- The Washington Times - Monday, May 20, 2013

The Obama administration is trying to move beyond Benghazi, saying Monday that it has tightened security at diplomatic posts and created an official position to ensure “high-threat” missions are properly protected — but House Republicans are pressing on with investigations into the Sept. 11 attack.

Investigators for the House Oversight and Government Reform Committee are preparing for a deposition Thursday from Thomas R. Pickering, the veteran career diplomat who led the State Department-chartered investigation into the attack that killed Ambassador J. Christopher Stevens and three other Americans.

Mr. Pickering will make his appearance after an increasingly testy exchange of correspondence last week. Mr. Pickering and his vice-chairman, retired Adm. Mike Mullen, former chairman of the Joint Chiefs of Staff, originally insisted on giving only public testimony before a full committee hearing.

Instead, committee Chairman Darrell E. Issa, California Republican, issued a subpoena ordering Mr. Pickering to appear for the deposition Thursday. Under committee rules, Mr. Pickering may be accompanied by a personal attorney but no State Department officials are allowed, said Frederick R. Hill, the committee’s communications director.

Mr. Hill said the committee still wants to see several categories of documents from the administration despite a White House release last week of 100 pages of emails on the development of unclassified “talking points” about the attack.

Mr. Pickering declined to comment on the subpoena Monday, but he told MSNBC on Friday that he was “consulting with the State Department and the lawyers there.”

The congressionally mandated panel Mr. Pickering led, called an accountability review board, produced a blistering report cataloging failures of leadership that left diplomats at the temporary consulate in Benghazi lacking most of the basic security measures that the law required for permanent facilities. The emergency plan relied on personnel at the annex, which subsequently came under attack.

“I’ve always wanted a public hearing,” Mr. Pickering said Friday. “I’m interested in finding a way to make sure that our report is defended, that I answer all the questions. My hope is to do so in public because the public deserves to know.”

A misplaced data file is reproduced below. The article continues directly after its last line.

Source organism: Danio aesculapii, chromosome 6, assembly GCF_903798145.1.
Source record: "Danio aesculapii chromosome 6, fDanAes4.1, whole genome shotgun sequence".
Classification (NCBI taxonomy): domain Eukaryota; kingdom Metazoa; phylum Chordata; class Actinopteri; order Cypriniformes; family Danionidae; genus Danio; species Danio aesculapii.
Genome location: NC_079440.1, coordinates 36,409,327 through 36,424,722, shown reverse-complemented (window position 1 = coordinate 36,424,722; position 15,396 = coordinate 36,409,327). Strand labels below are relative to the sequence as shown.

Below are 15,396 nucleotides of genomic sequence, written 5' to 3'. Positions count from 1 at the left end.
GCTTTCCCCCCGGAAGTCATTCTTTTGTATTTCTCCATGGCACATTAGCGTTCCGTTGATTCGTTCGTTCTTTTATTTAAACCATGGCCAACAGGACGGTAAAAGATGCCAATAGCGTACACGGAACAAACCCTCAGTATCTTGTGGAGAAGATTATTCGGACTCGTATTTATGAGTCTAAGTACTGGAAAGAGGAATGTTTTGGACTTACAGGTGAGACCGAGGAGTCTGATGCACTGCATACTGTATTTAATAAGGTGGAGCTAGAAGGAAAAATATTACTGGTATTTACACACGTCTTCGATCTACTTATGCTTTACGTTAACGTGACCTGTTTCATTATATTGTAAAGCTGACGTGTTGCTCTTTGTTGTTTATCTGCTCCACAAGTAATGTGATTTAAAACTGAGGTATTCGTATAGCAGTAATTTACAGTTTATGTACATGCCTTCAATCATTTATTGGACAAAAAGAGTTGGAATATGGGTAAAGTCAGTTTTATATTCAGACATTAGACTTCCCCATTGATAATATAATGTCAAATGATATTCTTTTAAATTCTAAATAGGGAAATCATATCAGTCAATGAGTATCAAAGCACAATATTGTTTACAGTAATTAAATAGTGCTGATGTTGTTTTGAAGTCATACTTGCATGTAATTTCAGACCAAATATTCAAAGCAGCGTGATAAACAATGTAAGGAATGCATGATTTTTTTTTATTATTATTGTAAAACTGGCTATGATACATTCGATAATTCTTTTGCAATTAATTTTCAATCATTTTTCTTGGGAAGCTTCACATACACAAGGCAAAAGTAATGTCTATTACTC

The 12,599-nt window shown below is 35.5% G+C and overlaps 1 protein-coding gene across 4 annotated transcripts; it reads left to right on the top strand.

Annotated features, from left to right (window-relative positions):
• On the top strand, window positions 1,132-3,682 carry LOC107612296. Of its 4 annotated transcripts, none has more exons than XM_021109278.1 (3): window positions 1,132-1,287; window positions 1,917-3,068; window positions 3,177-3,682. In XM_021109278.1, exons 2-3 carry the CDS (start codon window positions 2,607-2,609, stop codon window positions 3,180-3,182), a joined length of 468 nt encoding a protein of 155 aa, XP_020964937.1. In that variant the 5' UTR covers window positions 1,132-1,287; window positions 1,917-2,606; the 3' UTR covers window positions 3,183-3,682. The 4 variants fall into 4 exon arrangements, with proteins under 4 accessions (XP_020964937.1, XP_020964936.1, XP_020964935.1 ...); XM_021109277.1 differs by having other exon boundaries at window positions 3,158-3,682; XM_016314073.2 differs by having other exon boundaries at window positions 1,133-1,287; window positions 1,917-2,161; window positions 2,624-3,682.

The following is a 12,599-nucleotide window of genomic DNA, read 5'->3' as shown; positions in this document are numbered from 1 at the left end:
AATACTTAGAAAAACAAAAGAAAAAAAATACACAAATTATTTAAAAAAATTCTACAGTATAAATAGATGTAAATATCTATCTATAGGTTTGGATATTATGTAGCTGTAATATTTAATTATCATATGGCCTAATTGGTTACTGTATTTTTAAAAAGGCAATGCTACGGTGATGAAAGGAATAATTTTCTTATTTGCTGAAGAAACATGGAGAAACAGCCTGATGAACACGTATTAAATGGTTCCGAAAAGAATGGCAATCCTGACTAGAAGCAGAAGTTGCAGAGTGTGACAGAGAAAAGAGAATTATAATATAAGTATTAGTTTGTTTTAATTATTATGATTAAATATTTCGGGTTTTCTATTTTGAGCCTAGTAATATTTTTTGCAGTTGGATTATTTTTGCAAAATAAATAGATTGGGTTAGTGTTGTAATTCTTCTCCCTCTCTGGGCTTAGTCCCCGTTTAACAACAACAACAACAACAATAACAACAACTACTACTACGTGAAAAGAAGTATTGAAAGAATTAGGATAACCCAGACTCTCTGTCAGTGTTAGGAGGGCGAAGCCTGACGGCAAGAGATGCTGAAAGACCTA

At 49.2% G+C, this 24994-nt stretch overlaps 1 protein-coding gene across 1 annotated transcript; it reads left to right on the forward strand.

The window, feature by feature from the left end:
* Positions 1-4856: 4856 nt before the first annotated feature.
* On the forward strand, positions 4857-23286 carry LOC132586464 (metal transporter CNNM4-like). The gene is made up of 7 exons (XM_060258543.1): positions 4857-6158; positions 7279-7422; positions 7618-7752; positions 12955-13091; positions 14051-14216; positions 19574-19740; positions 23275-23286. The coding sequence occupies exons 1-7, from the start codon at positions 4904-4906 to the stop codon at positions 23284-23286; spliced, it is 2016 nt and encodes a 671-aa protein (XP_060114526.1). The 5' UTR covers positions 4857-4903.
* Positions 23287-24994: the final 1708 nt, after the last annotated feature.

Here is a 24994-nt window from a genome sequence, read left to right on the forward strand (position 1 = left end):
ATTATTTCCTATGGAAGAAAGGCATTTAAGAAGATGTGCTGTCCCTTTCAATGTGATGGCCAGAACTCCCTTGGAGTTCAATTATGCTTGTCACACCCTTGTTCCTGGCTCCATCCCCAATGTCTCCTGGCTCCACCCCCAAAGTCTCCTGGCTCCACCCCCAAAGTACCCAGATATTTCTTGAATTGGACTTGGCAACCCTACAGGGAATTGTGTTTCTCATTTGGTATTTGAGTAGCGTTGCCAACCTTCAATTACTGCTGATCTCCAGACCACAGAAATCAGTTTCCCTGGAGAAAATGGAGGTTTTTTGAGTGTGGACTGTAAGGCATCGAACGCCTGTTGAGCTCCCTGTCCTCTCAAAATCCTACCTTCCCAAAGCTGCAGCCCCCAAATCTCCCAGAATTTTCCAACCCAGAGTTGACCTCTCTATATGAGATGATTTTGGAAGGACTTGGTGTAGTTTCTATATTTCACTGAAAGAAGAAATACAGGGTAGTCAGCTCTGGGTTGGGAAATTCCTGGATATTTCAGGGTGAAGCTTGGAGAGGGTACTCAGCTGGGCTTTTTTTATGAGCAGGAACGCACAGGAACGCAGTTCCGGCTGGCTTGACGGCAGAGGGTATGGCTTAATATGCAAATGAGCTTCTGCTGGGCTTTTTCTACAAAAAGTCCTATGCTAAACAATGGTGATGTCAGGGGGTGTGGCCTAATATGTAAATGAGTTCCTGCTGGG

Republicans have criticized Mr. Pickering for not interviewing Hillary Rodham Clinton, who was secretary of state at the time of the attack. He has said the board spoke with her, but by then had determined that the key decisions about security in Benghazi had been made and reviewed at a much lower level in the bureaucracy.

A former senior congressional investigator said depositions were a tool that committees frequently used. “It allows the committee to understand what the witness knows before taking public testimony,” said Eleanor Hill, a veteran congressional staffer who was director of the joint congressional inquiry into the 9/11 attacks.

Ms. Hill, now a partner at the King and Spalding law firm in Washington, said she could not comment on the oversight committee’s investigation specifically, but she cautioned that in general, especially when dealing with a highly politicized issue, investigators “have to be professional. You have to stick to the facts.”

“On an issue that’s very volatile and very partisan, the minute you overstate the facts, you undermine your credibility,” she said.

On Monday, in remarks to student diplomats, Secretary of State John F. Kerry praised the bravery of slain foreign service officers including Mr. Stevens, touted the administration’s efforts to keep U.S. diplomats safe and called on Congress to fully fund U.S. diplomatic posts.

He said he was “committed to implementing every single one of the recommendations in the report of the accountability review board and doing more.”

“We’re bringing on more security personnel. We’re enhancing our training. We’re putting more Marines at our high-threat diplomatic posts, and we’re making sure that their first responsibility is protecting our people, not just classified materials,” he said.

He added that officials were working with the Defense Department, “linking our embassies with various military commands, to make emergency [extraction] more central to our military mission.”

That “fault line” between embassies and military commanders was one of the shortcomings in pre-attack planning identified by James Carafano, a scholar at the Heritage Foundation think tank.

He said that, in a high-threat environment such as Benghazi, where the temporary nature of the facility made security measures impractical, what was needed above all was a “robust” contingency plan.

“If you can’t mitigate the threat, you have to prepare for what happens when it appears,” he said, but there was a disconnect between the military and diplomatic chain of command in the field.

“If you look at the wiring diagram [for State Department and military chains of command], they don’t really come together until you reach the White House,” he said. “Operationally there’s nothing joining the ambassador and the [combatant commander],” he said.

Mr. Pickering’s board was not able explore that seam properly, he said, because it had “primarily looked at the State Department.”

The board had become “a kind of dead end” for congressional investigators. “Every question you ask, the answer is, ‘Oh, the [board] looked into that.’ If it was such a comprehensive inquiry, why do there seem to be so many unanswered questions still?”

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